After all the sacrifice and long hours spent helping your child with their homework, the day has finally come: your kid is going off to college or university. But with the price of tuition, books and groceries, the next question parents often ask is whether or not its better to rent a home for the post-secondary-age child, or buy.
There are a number of pros and cons to each side of the debate. Buying a home certainly has its benefits. For one, it gives you the chance to build equity while offsetting some of the prices for child's education.
The cost of attending college or university out of town can be quite daunting. The website RateSupermarket.ca says it costs $35,435 to live at home while earning a four-year university degree, and $78,817 when living away. Their study found that the average university student graduates with close to $28,000 in debt and takes an average of 14 years to pay it off, based on an average starting salary of $39,523.
Student reading a newspaper by hobvias sudoneighm
WEIGHING YOUR OPTIONS
Buying a home can offer a sense of stability for a child who is leaving the nest for the first time and help avoid the stresses that comes with trying to rent a new apartment each school year. Purchasing the home also gives you the chance to find a suitable neighbourhood and living situation.
But also consider that it might be hard for a university-age student to stay in one place for the duration of their education. Renting can offer more flexibility if the student decides they don't like their roommates or if they want to study abroad for a semester.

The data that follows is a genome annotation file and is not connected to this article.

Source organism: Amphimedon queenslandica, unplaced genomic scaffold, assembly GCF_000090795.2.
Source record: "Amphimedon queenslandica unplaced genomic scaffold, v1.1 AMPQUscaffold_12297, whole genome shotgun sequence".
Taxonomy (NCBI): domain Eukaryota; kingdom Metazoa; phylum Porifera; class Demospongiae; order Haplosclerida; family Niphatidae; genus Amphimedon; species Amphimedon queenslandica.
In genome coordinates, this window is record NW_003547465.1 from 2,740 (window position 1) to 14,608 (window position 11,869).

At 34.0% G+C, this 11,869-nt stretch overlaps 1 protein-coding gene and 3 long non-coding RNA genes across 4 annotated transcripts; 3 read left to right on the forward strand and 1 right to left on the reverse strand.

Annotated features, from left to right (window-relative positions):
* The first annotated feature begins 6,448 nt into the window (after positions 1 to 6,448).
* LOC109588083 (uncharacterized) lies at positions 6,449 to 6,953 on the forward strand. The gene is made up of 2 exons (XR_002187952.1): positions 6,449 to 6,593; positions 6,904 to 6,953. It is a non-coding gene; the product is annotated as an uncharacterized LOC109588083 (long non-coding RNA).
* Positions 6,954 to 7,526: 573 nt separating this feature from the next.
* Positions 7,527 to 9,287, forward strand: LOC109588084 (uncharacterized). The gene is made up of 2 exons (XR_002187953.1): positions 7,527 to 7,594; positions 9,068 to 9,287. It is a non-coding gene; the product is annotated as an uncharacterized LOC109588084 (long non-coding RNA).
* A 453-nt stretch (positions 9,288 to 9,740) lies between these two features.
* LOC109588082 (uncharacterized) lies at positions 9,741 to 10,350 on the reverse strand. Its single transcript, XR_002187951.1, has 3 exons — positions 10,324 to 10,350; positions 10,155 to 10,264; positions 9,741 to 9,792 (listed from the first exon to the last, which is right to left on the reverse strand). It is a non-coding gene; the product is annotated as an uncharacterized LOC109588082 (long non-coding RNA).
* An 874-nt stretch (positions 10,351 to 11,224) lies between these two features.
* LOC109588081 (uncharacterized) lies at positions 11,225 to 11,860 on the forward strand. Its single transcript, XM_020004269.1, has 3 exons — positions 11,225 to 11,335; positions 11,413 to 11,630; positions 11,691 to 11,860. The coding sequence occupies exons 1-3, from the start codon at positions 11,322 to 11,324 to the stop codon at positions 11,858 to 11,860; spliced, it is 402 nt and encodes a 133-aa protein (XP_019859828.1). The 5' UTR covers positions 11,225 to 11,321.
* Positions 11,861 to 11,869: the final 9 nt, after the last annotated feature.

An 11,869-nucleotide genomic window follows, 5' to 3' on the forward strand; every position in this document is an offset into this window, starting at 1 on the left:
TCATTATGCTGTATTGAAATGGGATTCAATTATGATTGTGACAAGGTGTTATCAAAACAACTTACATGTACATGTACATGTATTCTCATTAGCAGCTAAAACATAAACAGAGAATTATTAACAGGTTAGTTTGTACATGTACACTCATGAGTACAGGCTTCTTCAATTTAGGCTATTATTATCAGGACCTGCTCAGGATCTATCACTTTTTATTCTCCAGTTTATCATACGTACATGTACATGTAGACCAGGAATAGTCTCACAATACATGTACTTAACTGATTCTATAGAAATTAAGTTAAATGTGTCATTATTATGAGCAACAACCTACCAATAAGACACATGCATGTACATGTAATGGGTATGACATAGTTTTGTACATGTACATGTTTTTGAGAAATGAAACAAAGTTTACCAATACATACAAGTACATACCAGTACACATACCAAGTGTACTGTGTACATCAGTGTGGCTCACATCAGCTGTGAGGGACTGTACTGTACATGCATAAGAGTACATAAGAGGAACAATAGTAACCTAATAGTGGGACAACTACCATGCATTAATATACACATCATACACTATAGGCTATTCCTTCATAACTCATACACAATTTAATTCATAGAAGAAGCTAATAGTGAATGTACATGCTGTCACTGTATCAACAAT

We should also remember that kids will be kids, and not having to worry about the maintenance of a property can be a benefit. Still, managing a property can be an excellent lesson in personal responsibility.
This isn't a one-size-fits all situation. Parents need to discuss the options with their children to make sure everyone is on the same page.
U of T Spectators by Benson Kua
KNOWING THE MARKET
It's important to take stock of the housing market where your child's school is located.
Interest rates are relatively low right now, but prices in a city like Toronto can be restrictive to families who already have one mortgage to pay. But houses tend to be more affordable in other markets like Waterloo or Peterborough and renting out other rooms in the home can offset mortgages and allow you to save on the price of your child's rent.
There are also a number of resources online to help with your decision like online "buy or rent calculators." Potential home buyers should also look at Canada Mortgage and Housing Corporation rental market statistics to get an idea at how strong the market is there. You can also check your university or college's off-campus rental office to help get a grasp on things.
University of Toronto Campus by The City of Toronto
KNOW THE RULES
Familiarize yourself with tax laws. The rules change when dealing with a rental property.
In Canada, homeowners can sell their principal residence without paying taxes on any profit or capital gain from the sale. But the exemption doesn't apply to rental properties. If you see a profit, you could pay as much as 50 per cent of the capital gain. Make sure you speak with a registered accountant before making your decision.
There is also no guarantee that the home will appreciate in value by the time your child dons the cap and gown. Always weigh your options before committing to any major purchase, but especially property.